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Functional analysis and in vitro correction of splicing FAH mutations causing tyrosinemia type I

Authors

  • R. Pérez-Carro,

    1. Centro de Diagnóstico de Enfermedades Moleculares, Centro de Biología Molecular Severo Ochoa, Universidad Autónoma, CIBERER, IdiPaz, Madrid, Spain
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    • Current address: Departamento de Genética, Fundación Jiménez Diaz (IIS-FJD), Madrid, Spain

  • R. Sánchez-Alcudia,

    1. Centro de Diagnóstico de Enfermedades Moleculares, Centro de Biología Molecular Severo Ochoa, Universidad Autónoma, CIBERER, IdiPaz, Madrid, Spain
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    • Current address: Departamento de Genética, Fundación Jiménez Diaz (IIS-FJD), Madrid, Spain

  • B. Pérez,

    1. Centro de Diagnóstico de Enfermedades Moleculares, Centro de Biología Molecular Severo Ochoa, Universidad Autónoma, CIBERER, IdiPaz, Madrid, Spain
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  • R. Navarrete,

    1. Centro de Diagnóstico de Enfermedades Moleculares, Centro de Biología Molecular Severo Ochoa, Universidad Autónoma, CIBERER, IdiPaz, Madrid, Spain
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  • C. Pérez-Cerdá,

    1. Centro de Diagnóstico de Enfermedades Moleculares, Centro de Biología Molecular Severo Ochoa, Universidad Autónoma, CIBERER, IdiPaz, Madrid, Spain
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  • M. Ugarte,

    1. Centro de Diagnóstico de Enfermedades Moleculares, Centro de Biología Molecular Severo Ochoa, Universidad Autónoma, CIBERER, IdiPaz, Madrid, Spain
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  • L.R. Desviat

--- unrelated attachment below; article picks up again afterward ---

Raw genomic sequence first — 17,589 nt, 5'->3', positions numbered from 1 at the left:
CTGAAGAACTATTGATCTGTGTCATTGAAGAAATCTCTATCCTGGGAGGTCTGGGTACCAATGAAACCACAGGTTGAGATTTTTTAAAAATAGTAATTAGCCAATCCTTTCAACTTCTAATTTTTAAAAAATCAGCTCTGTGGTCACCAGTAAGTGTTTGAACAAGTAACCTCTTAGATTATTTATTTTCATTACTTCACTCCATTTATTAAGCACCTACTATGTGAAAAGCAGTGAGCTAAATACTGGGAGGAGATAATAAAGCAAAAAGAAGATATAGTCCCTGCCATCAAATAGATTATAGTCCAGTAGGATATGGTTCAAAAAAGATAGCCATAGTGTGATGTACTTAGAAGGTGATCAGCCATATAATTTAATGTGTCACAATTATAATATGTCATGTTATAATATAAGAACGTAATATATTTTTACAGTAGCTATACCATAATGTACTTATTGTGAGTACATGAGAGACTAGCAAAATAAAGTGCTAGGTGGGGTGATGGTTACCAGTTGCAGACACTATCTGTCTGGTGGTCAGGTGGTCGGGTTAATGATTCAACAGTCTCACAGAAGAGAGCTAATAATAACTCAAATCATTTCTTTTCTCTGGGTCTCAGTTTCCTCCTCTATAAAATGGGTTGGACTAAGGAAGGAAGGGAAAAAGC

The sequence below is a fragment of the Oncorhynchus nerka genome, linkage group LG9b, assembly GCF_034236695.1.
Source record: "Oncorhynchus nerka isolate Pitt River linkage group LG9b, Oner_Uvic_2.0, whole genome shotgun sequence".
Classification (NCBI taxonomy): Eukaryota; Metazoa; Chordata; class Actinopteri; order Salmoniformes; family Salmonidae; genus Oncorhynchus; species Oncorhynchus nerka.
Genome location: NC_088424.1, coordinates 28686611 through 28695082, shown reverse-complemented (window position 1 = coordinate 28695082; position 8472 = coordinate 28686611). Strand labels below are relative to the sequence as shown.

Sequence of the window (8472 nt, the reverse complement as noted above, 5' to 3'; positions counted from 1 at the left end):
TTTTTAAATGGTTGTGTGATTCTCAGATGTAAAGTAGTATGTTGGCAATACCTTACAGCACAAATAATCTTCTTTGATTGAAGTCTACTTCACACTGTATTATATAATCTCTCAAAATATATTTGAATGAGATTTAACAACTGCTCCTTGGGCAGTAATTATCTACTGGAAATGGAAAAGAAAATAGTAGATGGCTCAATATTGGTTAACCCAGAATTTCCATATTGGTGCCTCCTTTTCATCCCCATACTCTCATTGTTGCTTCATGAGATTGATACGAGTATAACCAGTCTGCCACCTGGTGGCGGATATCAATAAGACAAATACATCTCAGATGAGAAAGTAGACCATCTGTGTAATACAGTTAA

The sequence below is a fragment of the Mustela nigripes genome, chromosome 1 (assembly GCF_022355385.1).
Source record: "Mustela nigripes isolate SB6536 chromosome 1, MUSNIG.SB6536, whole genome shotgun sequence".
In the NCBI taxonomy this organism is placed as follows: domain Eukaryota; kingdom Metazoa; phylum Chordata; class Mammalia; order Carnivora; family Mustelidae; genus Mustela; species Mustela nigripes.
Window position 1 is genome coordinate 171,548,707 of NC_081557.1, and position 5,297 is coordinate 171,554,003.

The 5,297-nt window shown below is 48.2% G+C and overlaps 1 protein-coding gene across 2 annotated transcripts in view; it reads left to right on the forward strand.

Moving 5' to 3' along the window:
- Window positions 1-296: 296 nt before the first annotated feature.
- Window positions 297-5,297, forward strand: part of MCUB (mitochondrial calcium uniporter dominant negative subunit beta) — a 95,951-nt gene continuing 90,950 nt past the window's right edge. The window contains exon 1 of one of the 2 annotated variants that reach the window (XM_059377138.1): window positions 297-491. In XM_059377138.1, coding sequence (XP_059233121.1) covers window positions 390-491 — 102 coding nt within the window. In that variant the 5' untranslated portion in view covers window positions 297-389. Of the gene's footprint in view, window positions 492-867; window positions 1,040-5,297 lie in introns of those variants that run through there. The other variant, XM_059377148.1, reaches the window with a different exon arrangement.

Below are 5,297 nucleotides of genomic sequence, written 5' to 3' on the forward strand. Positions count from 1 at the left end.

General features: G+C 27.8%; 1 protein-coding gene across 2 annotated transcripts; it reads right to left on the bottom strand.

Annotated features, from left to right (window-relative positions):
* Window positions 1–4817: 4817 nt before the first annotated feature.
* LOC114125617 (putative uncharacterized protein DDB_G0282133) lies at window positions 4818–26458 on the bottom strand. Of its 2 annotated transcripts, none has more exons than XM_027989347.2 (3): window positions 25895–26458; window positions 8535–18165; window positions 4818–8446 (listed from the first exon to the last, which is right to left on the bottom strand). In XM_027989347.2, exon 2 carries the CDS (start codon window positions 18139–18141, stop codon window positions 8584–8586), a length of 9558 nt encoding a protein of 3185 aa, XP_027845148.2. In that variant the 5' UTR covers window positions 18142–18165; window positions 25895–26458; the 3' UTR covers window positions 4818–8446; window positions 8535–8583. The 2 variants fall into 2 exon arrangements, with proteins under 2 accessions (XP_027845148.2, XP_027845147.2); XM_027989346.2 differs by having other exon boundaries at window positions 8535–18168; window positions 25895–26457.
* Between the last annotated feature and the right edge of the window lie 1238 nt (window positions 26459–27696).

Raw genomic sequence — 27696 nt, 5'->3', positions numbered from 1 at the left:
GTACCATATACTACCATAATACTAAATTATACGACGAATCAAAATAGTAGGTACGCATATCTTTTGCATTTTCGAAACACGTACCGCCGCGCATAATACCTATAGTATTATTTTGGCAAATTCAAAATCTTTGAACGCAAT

Corresponding author
    1. Centro de Diagnóstico de Enfermedades Moleculares, Centro de Biología Molecular Severo Ochoa, Universidad Autónoma, CIBERER, IdiPaz, Madrid, Spain
    • Corresponding author: Lourdes R. Desviat, Centro de Biología Molecular Severo Ochoa, UAM-CSIC, Universidad Autónoma de Madrid, 28049 Madrid, Spain.

      Tel: +34 91 1964566;

      fax: +34 91 1964420;

      e-mail: lruiz@cbm.uam.es

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  • The authors declare no conflict of interest

Abstract

Hereditary tyrosinemia type I (HT1) is a rare disease caused by a deficiency of fumarylacetoacetate hydrolase (FAH) in the tyrosine catabolic pathway, resulting mainly in hepatic alterations due to accumulation of the toxic metabolites fumarylacetoacetate, maleylacetoacetate and succinylacetone. We have characterized using minigenes four splicing mutations affecting exonic or intronic nucleotides of the FAH gene identified in two HT1 patients. Two of the mutations are novel, c.82-1G>A and c.913G>C and the other two have been previously associated with a splicing defect (c.836A>G and c.1062+5G>A). All mutations were confirmed to affect splicing in minigenes, resulting in exon skipping or activation of a cryptic splice site. We have analyzed the effect of different compounds known to modulate splicing (valproic acid, phenyl butyrate, M344, EIPA, and resveratrol) and the overexpression of splice factors of the SR protein family on the transcriptional profile of the mutant minigenes. For the c.836A>G mutation, a partial recovery of the correctly spliced transcript was observed. These results confirm the relevance of performing functional studies for mutations potentially affecting the splicing process and open the possibility of supplementary therapeutic approaches to diseases caused by splicing defects.

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